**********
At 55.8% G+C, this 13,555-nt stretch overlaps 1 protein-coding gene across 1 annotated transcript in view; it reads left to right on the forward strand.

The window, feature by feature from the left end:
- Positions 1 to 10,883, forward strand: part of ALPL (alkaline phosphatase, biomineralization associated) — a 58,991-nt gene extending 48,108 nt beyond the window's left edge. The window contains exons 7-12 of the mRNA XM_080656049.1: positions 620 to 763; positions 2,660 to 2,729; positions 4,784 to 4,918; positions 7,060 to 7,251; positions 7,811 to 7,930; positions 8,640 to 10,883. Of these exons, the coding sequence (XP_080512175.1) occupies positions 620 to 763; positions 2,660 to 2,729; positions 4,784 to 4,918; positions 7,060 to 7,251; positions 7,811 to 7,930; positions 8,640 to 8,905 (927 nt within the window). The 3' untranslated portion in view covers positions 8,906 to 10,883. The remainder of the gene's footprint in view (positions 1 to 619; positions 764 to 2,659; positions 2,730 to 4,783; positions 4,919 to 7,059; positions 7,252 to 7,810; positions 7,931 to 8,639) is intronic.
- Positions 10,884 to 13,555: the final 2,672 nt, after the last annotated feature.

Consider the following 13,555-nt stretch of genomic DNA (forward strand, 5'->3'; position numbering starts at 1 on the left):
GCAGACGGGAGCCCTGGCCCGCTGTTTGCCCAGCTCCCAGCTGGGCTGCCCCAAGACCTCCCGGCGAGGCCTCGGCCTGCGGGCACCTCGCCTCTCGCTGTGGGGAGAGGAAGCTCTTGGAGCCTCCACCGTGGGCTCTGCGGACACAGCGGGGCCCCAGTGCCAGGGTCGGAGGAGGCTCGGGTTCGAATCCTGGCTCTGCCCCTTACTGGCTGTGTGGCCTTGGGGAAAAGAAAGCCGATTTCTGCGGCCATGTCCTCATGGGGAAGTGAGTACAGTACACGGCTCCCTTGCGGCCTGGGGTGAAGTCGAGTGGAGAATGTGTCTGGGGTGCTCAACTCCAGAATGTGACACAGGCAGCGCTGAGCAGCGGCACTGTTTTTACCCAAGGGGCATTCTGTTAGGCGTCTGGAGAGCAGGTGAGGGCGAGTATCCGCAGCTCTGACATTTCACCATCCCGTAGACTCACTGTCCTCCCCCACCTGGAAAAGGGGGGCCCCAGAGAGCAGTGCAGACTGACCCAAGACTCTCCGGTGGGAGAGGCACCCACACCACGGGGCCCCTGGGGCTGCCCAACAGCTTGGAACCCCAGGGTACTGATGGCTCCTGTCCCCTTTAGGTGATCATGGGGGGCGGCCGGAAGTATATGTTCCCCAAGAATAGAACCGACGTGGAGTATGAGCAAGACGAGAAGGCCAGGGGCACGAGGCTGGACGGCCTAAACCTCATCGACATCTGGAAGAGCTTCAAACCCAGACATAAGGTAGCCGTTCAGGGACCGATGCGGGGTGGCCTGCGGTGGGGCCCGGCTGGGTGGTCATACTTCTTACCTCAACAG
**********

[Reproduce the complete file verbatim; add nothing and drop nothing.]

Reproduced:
At 55.8% G+C, this 13,555-nt stretch overlaps 1 protein-coding gene across 1 annotated transcript in view; it reads left to right on the forward strand.

The window, feature by feature from the left end:
- Positions 1 to 10,883, forward strand: part of ALPL (alkaline phosphatase, biomineralization associated) — a 58,991-nt gene extending 48,108 nt beyond the window's left edge. The window contains exons 7-12 of the mRNA XM_080656049.1: positions 620 to 763; positions 2,660 to 2,729; positions 4,784 to 4,918; positions 7,060 to 7,251; positions 7,811 to 7,930; positions 8,640 to 10,883. Of these exons, the coding sequence (XP_080512175.1) occupies positions 620 to 763; positions 2,660 to 2,729; positions 4,784 to 4,918; positions 7,060 to 7,251; positions 7,811 to 7,930; positions 8,640 to 8,905 (927 nt within the window). The 3' untranslated portion in view covers positions 8,906 to 10,883. The remainder of the gene's footprint in view (positions 1 to 619; positions 764 to 2,659; positions 2,730 to 4,783; positions 4,919 to 7,059; positions 7,252 to 7,810; positions 7,931 to 8,639) is intronic.
- Positions 10,884 to 13,555: the final 2,672 nt, after the last annotated feature.

Consider the following 13,555-nt stretch of genomic DNA (forward strand, 5'->3'; position numbering starts at 1 on the left):
GCAGACGGGAGCCCTGGCCCGCTGTTTGCCCAGCTCCCAGCTGGGCTGCCCCAAGACCTCCCGGCGAGGCCTCGGCCTGCGGGCACCTCGCCTCTCGCTGTGGGGAGAGGAAGCTCTTGGAGCCTCCACCGTGGGCTCTGCGGACACAGCGGGGCCCCAGTGCCAGGGTCGGAGGAGGCTCGGGTTCGAATCCTGGCTCTGCCCCTTACTGGCTGTGTGGCCTTGGGGAAAAGAAAGCCGATTTCTGCGGCCATGTCCTCATGGGGAAGTGAGTACAGTACACGGCTCCCTTGCGGCCTGGGGTGAAGTCGAGTGGAGAATGTGTCTGGGGTGCTCAACTCCAGAATGTGACACAGGCAGCGCTGAGCAGCGGCACTGTTTTTACCCAAGGGGCATTCTGTTAGGCGTCTGGAGAGCAGGTGAGGGCGAGTATCCGCAGCTCTGACATTTCACCATCCCGTAGACTCACTGTCCTCCCCCACCTGGAAAAGGGGGGCCCCAGAGAGCAGTGCAGACTGACCCAAGACTCTCCGGTGGGAGAGGCACCCACACCACGGGGCCCCTGGGGCTGCCCAACAGCTTGGAACCCCAGGGTACTGATGGCTCCTGTCCCCTTTAGGTGATCATGGGGGGCGGCCGGAAGTATATGTTCCCCAAGAATAGAACCGACGTGGAGTATGAGCAAGACGAGAAGGCCAGGGGCACGAGGCTGGACGGCCTAAACCTCATCGACATCTGGAAGAGCTTCAAACCCAGACATAAGGTAGCCGTTCAGGGACCGATGCGGGGTGGCCTGCGGTGGGGCCCGGCTGGGTGGTCATACTTCTTACCTCAACAG